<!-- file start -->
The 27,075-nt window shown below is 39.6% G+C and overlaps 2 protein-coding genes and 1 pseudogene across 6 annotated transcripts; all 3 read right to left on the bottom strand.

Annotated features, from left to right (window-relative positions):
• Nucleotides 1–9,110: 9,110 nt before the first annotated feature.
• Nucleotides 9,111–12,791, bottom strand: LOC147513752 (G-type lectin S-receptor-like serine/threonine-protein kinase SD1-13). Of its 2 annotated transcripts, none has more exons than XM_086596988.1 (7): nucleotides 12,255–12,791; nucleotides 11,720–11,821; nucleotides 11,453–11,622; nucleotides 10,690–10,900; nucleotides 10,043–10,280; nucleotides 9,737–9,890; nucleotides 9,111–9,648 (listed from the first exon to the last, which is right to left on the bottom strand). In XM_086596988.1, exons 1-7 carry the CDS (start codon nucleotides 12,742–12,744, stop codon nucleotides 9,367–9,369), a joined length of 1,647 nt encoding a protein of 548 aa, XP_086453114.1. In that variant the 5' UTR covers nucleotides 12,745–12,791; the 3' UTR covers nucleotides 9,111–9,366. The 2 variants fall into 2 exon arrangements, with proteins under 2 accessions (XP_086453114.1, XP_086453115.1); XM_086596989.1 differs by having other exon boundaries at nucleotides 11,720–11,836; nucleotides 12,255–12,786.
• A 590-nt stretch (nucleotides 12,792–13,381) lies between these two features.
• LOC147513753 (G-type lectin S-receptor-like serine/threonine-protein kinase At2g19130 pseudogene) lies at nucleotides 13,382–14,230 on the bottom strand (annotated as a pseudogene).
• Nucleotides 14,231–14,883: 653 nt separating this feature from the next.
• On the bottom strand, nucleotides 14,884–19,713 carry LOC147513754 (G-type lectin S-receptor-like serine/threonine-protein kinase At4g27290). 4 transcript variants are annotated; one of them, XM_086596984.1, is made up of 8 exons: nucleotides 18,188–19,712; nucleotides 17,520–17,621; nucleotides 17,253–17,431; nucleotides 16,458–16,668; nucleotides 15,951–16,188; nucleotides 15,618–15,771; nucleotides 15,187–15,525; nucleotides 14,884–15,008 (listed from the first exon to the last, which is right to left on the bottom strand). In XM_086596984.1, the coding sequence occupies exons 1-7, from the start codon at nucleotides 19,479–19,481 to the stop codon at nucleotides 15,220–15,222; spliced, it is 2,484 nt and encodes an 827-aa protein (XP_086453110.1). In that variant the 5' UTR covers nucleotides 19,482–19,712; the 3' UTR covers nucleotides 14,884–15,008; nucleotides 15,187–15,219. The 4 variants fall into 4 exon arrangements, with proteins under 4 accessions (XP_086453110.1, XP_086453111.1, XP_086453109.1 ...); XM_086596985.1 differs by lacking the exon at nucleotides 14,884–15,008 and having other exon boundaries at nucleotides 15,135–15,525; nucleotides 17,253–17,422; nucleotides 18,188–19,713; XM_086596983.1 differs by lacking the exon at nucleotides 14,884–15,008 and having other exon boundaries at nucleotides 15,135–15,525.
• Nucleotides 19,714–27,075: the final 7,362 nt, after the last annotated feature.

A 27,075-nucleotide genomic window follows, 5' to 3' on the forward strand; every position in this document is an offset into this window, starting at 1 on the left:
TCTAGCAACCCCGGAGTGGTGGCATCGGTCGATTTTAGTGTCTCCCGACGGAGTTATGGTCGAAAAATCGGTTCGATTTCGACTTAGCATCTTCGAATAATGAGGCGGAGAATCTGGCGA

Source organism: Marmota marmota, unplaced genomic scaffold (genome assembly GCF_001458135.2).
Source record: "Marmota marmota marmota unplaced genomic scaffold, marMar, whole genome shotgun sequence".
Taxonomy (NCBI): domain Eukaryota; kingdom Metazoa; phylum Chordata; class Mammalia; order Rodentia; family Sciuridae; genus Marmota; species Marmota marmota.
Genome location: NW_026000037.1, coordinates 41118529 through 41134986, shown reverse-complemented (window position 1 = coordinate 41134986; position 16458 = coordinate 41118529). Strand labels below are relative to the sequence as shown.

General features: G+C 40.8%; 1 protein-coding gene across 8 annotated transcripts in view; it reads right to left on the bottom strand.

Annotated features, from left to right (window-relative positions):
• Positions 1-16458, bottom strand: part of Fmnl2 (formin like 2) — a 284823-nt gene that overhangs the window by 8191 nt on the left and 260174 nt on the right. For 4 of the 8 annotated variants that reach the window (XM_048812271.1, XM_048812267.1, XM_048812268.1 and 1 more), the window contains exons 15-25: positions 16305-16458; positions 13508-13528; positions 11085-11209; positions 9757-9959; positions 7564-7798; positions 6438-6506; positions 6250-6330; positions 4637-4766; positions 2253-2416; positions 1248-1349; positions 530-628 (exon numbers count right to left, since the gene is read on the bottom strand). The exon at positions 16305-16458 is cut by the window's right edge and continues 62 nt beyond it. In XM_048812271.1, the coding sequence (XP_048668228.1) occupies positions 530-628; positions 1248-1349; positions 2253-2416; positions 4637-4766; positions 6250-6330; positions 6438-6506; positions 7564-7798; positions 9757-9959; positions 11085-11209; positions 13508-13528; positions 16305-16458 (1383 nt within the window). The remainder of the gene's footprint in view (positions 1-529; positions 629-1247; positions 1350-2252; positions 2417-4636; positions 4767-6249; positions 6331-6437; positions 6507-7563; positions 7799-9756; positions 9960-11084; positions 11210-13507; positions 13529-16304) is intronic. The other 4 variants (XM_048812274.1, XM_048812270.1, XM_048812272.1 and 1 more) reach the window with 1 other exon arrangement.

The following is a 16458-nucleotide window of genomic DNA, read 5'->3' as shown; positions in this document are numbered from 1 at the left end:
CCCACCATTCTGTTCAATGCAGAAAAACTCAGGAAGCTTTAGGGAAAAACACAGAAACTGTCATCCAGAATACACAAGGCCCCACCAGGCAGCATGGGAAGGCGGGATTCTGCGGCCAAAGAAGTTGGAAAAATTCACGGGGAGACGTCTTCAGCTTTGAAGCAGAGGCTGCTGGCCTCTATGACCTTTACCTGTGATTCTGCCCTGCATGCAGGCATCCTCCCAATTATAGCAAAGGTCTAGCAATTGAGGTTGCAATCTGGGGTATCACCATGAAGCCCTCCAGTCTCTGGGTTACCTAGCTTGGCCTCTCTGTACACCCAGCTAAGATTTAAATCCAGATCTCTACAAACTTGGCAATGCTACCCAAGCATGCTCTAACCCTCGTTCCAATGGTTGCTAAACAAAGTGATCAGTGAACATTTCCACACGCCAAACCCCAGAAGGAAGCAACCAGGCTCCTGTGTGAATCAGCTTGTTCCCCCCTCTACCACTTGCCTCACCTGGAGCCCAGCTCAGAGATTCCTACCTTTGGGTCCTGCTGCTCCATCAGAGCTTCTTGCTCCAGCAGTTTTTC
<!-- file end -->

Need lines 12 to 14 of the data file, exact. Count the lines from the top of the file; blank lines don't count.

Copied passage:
Source organism: Marmota marmota, unplaced genomic scaffold (genome assembly GCF_001458135.2).
Source record: "Marmota marmota marmota unplaced genomic scaffold, marMar, whole genome shotgun sequence".
Taxonomy (NCBI): domain Eukaryota; kingdom Metazoa; phylum Chordata; class Mammalia; order Rodentia; family Sciuridae; genus Marmota; species Marmota marmota.